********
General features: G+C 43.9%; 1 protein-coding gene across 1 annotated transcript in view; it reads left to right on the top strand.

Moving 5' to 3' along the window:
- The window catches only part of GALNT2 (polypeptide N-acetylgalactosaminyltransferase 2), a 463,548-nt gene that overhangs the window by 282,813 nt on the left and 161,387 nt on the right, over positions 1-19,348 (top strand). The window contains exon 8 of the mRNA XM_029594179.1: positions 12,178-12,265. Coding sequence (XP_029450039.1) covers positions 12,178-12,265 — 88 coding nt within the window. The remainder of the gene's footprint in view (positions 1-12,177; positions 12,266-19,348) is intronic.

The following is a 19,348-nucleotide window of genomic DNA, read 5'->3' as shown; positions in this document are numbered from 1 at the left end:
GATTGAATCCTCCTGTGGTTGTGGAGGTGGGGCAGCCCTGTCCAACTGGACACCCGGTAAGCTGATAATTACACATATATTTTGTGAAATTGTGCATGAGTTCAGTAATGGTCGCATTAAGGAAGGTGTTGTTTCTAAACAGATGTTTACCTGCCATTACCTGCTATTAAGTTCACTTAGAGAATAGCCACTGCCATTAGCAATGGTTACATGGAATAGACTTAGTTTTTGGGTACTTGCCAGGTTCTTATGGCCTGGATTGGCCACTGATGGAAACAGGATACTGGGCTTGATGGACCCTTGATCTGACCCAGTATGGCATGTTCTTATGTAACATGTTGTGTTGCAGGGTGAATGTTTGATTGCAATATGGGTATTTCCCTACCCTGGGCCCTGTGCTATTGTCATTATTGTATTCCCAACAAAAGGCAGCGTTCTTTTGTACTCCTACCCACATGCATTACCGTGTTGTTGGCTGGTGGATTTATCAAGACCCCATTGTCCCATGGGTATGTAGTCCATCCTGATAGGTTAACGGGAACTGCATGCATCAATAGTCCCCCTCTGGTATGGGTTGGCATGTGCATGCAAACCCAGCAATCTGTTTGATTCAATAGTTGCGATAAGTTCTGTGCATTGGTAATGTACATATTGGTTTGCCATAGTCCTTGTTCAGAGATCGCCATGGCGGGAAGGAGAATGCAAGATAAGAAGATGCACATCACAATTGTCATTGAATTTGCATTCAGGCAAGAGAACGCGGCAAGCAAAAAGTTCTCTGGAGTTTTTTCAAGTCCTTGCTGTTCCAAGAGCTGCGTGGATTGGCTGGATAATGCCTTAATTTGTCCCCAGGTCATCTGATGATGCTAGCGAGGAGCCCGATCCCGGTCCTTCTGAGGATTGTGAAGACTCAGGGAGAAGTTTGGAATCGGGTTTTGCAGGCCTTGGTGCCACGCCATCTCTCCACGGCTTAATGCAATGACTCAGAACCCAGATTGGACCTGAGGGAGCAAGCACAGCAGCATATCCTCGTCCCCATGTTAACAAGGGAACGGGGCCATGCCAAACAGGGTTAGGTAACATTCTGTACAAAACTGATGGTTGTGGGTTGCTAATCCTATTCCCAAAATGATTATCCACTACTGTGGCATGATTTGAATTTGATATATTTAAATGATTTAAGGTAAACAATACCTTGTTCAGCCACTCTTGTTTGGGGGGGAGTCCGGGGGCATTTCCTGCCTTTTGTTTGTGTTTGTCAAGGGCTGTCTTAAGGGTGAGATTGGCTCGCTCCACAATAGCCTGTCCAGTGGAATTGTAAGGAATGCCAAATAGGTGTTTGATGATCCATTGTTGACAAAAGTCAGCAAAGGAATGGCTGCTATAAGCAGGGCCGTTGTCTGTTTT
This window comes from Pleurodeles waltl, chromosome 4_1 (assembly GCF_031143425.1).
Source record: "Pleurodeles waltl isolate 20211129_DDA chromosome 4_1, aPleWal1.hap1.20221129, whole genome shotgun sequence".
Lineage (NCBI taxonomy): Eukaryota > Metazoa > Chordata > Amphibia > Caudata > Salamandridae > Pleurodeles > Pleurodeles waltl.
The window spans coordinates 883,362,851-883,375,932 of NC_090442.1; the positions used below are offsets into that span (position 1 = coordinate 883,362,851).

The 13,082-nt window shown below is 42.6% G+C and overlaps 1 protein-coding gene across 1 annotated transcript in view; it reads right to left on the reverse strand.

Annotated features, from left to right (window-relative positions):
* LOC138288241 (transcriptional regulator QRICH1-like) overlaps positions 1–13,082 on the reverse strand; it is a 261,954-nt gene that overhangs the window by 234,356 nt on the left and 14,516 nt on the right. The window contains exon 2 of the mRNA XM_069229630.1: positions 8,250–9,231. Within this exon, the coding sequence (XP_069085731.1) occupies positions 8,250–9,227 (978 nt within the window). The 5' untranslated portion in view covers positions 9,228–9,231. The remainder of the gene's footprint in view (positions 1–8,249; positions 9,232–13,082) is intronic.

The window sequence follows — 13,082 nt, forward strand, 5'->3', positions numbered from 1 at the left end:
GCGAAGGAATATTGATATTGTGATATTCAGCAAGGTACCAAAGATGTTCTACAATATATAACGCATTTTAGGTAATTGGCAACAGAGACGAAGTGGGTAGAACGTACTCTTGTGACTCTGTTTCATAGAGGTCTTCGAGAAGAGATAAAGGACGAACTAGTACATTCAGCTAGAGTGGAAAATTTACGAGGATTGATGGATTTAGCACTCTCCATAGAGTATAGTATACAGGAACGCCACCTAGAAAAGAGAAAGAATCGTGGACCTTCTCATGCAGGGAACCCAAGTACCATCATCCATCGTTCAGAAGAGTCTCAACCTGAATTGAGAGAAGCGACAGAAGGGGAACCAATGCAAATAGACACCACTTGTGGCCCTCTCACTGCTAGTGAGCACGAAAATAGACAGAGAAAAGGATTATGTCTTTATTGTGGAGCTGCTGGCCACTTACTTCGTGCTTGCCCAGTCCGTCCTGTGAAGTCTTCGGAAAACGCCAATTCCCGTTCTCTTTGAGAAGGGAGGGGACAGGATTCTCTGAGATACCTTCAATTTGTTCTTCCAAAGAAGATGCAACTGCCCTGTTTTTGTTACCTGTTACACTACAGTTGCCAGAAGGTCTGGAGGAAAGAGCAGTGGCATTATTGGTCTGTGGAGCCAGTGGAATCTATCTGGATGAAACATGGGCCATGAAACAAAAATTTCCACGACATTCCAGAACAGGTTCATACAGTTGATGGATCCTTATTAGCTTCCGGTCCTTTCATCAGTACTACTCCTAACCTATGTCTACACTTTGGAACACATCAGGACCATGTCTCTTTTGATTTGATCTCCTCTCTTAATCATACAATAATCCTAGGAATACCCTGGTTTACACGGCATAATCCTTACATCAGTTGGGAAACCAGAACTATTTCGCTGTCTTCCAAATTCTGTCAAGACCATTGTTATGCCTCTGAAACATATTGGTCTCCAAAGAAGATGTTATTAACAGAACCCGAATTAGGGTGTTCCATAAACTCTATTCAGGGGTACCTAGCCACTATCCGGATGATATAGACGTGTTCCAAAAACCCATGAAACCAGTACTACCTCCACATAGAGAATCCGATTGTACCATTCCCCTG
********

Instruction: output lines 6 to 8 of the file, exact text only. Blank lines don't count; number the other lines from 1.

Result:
This window comes from Pleurodeles waltl, chromosome 4_1 (assembly GCF_031143425.1).
Source record: "Pleurodeles waltl isolate 20211129_DDA chromosome 4_1, aPleWal1.hap1.20221129, whole genome shotgun sequence".
Lineage (NCBI taxonomy): Eukaryota > Metazoa > Chordata > Amphibia > Caudata > Salamandridae > Pleurodeles > Pleurodeles waltl.